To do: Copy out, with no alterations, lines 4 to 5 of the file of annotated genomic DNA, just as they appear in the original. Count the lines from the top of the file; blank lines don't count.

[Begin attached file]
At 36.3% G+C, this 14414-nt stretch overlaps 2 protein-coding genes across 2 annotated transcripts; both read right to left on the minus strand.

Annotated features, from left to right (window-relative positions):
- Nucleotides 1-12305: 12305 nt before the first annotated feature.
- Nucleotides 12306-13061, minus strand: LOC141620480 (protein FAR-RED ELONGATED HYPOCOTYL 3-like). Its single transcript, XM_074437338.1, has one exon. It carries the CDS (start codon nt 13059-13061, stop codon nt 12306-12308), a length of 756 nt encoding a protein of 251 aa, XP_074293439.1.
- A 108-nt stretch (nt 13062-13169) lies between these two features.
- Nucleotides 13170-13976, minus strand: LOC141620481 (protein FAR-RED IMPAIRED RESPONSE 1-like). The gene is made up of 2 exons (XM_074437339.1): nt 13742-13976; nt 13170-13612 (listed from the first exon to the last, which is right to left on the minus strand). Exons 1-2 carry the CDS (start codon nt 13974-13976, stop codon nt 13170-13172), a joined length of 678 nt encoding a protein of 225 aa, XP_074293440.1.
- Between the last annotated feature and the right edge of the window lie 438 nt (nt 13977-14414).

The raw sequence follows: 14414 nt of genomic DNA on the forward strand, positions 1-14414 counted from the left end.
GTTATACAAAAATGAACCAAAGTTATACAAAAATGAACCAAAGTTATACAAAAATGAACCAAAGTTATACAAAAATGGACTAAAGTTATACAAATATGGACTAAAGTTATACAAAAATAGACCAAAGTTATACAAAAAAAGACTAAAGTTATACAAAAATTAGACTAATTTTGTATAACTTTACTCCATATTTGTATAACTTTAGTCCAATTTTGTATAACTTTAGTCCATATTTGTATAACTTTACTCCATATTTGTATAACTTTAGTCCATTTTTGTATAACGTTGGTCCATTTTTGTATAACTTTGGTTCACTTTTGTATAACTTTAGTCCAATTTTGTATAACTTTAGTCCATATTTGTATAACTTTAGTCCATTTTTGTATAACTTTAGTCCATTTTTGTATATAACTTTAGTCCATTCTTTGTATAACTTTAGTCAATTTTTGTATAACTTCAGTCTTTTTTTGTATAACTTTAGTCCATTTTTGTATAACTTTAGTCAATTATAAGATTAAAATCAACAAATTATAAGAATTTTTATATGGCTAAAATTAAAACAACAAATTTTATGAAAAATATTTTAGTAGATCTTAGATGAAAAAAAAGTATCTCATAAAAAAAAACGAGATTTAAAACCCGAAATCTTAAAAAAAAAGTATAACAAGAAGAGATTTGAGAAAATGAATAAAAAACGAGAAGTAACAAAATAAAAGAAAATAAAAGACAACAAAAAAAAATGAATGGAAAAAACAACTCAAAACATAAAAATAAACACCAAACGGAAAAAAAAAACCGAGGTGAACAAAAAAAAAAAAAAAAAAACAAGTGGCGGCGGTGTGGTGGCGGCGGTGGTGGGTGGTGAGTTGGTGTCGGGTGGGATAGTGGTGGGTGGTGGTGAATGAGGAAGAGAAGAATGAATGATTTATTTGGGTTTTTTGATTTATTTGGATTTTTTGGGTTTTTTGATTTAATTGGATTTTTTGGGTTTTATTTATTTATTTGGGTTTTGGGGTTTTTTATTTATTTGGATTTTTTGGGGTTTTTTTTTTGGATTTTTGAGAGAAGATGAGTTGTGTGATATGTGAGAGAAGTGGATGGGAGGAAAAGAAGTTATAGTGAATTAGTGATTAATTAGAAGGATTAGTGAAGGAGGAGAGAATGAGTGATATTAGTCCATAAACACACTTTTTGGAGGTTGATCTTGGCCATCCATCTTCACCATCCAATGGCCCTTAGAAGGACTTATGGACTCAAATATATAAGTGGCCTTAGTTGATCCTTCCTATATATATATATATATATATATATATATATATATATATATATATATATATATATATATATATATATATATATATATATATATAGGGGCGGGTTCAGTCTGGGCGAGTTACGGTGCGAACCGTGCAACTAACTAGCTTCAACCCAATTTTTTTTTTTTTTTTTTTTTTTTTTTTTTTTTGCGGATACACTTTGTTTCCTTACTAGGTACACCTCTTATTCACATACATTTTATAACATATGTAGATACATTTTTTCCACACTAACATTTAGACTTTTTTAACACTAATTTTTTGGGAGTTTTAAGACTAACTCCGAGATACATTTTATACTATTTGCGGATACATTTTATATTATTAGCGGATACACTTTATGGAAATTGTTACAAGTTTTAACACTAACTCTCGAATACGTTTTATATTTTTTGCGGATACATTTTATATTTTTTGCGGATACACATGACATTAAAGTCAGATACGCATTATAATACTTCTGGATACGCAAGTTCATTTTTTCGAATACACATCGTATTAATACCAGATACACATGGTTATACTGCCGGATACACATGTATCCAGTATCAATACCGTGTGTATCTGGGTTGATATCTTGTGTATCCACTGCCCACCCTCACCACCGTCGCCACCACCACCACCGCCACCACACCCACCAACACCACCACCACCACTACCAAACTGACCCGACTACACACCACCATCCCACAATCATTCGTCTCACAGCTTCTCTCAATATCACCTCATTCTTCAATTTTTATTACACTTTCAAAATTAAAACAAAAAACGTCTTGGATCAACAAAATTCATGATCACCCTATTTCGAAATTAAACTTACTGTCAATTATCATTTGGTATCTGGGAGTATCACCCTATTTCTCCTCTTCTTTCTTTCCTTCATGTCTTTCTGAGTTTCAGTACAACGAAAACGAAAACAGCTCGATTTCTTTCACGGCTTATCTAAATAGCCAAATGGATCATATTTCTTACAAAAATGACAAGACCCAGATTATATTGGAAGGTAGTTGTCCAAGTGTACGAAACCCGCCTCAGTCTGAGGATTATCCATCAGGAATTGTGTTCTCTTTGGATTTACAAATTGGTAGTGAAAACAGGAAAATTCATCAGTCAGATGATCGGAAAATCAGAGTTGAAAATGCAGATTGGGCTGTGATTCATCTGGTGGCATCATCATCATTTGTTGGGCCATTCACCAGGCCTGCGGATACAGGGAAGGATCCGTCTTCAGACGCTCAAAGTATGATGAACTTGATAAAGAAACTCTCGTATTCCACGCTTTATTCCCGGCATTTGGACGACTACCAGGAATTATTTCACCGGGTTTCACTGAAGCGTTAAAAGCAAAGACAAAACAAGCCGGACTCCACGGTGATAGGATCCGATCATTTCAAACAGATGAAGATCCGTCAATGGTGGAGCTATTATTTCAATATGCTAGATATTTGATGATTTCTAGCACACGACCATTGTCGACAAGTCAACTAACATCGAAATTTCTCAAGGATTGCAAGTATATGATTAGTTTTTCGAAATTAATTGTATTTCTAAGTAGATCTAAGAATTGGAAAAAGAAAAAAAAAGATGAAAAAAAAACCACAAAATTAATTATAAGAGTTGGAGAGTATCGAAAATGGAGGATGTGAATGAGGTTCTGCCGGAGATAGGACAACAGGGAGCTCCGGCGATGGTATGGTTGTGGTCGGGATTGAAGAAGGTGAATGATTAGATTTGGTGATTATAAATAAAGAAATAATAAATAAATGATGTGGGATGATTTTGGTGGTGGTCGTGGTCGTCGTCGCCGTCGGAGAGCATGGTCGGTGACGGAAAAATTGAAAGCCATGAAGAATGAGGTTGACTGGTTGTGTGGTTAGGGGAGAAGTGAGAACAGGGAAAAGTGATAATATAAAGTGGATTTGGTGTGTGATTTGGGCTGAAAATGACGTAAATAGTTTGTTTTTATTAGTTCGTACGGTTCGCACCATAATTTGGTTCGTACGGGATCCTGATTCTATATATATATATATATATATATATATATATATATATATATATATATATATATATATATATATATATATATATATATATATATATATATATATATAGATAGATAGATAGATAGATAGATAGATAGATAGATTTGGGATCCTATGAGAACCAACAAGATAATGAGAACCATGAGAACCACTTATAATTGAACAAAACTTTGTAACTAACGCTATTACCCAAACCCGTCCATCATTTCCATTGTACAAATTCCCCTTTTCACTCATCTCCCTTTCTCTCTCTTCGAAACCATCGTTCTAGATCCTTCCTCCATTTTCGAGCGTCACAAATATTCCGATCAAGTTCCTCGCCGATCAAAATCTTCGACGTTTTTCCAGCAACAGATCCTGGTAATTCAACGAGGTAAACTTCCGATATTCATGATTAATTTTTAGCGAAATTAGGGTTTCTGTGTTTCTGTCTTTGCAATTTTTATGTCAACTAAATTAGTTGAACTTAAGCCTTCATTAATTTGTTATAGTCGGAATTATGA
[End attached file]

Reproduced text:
- Nucleotides 12306-13061, minus strand: LOC141620480 (protein FAR-RED ELONGATED HYPOCOTYL 3-like). Its single transcript, XM_074437338.1, has one exon. It carries the CDS (start codon nt 13059-13061, stop codon nt 12306-12308), a length of 756 nt encoding a protein of 251 aa, XP_074293439.1.
- A 108-nt stretch (nt 13062-13169) lies between these two features.